Facebook employees protest political fact-checking policy in letter to Mark Zuckerberg
For the past month, Facebook has been scrambling to find a suitable explanation for its bizarre policy that it will not fact-check the speech of politicians, including paid political advertising. This remains the company's position despite being fully willing and capable of fact-checking other advertisements and content. Company CEO Mark Zuckerberg attempted to defend the policy before Congress last week (which went predictably poorly) and has encouraged people to try to push the policy to its brink. Now there is reportedly upheaval within the company's own ranks, according to the New York Times, as employees push Facebook to change the policy before it's too late.
More than 250 employees have signed onto a letter informing the company's CEO that they oppose the current refusal to fact-check political advertisements. "We’re worried we’re on track to undo the great strides our product teams have made in integrity over the last two years,” the letter states. “It doesn’t protect voices, but instead allows politicians to weaponize our platform by targeting people who believe that content posted by political figures is trustworthy.”
The policy itself is also now being put to the test. After Congresswoman Alexandria Ocasio-Cortez asked Zuckerberg if she could run ads claiming that Republican members of Congress supported the Green New Deal, Facebook's CEO said "probably." Former Alaska Senator and Democratic presidential candidate Mike Gravel decided to make good on that idea and started running advertisements on Facebook claiming that Republican Senator Lindsay Graham endorsed Ocasio-Cortez's massive environmental legislation. Despite its own rules, Facebook removed the ad, presumably because Gravel is no longer running for office and because the advertisement was made not by Gravel but by a Political Action Committee (PAC). (Facebook said this week that it will fact check ads from political groups.) In response to the decision, Adriel Hampton — the founder and treasurer of the PAC behind the ad, The Really Online Lefty League (TROLL) — announced that he was running for governor of California so he could run advertisements on Facebook without being subject to fact-checking.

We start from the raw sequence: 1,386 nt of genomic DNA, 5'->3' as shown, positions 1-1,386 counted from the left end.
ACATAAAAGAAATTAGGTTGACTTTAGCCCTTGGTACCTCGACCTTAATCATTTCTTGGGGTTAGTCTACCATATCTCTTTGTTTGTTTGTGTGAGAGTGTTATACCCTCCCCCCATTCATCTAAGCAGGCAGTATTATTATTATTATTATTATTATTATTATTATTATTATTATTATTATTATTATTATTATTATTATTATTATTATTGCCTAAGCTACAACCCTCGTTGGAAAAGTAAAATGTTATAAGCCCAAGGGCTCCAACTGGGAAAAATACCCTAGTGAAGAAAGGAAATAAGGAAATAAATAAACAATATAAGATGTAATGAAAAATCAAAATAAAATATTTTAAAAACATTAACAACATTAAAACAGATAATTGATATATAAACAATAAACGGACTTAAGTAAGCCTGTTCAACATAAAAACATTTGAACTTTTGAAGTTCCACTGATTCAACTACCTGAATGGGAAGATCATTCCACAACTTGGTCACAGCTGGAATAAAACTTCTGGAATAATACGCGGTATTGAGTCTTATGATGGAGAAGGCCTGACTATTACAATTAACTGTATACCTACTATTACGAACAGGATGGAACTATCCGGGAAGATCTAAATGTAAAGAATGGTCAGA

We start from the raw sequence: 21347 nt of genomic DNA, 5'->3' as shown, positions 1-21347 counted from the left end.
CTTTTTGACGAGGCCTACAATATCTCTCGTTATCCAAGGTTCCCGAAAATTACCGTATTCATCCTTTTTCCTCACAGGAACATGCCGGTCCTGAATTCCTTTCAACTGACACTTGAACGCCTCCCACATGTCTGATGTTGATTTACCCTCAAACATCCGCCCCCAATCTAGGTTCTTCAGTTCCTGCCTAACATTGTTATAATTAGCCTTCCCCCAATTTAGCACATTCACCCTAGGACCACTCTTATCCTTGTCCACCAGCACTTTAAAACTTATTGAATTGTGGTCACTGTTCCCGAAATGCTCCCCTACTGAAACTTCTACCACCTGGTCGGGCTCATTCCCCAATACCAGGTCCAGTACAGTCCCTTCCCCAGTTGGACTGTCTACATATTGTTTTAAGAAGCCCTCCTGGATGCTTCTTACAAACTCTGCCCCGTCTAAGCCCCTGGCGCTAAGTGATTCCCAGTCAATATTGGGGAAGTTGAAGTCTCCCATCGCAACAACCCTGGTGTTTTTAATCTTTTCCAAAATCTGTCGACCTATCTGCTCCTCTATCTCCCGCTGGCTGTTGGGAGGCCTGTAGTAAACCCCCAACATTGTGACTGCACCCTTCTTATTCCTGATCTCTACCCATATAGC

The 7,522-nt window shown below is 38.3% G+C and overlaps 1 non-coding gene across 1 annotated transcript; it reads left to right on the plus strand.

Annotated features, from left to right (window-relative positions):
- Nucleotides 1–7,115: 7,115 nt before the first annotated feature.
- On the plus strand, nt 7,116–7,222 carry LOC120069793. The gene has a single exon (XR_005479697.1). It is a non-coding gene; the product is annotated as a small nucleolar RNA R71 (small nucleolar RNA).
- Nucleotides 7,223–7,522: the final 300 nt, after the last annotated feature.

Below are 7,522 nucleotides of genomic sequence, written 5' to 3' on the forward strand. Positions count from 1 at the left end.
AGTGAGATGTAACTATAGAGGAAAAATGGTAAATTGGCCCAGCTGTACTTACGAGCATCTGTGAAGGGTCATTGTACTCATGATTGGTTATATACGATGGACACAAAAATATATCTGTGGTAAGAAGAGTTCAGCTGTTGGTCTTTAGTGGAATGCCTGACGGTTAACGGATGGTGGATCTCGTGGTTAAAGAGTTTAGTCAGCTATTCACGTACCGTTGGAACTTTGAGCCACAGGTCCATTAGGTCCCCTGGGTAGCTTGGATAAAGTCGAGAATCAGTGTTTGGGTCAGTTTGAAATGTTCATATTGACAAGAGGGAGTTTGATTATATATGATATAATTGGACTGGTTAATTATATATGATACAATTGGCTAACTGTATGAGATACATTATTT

If the whole thing sounds a bit ridiculous, well, that's because it is. Facebook has developed a policy that grants an exemption to its standard level of fact-checking — which it applies to standard posts containing political content. The only difference between those posts and political ads is that the ads generate money for the company. The only difference between ads run by PACs and ads run by politicians is Facebook's naive assumption that politicians will be heavily scrutinized by the general public if they choose to knowingly lie about something.
Those rules don't apply in a world where Donald Trump is president and has told an estimated 13,435 lies during his first 993 days in office, according to the most recent data available from the Washington Post. We are no longer operating in a world where politicians can easily be held accountable for their words. Just 41 percent of people trust mainstream media to report the truth, according to a recent Gallup poll, and a SurveyMonkey poll found that more than 70 percent of Americans believe major news outlets publish things they know to be false. Trust for fact-checkers is slightly higher but also in a tough spot, as nearly half of the population believe fact-checkers favor a political agenda over objective truth. Given the level of political divide in the country and the distrust in traditional gatekeepers, it's almost more advantageous for politicians to lie, to say things that they know people want to hear in order to rally their base and label anyone who refutes them as a liar or biased.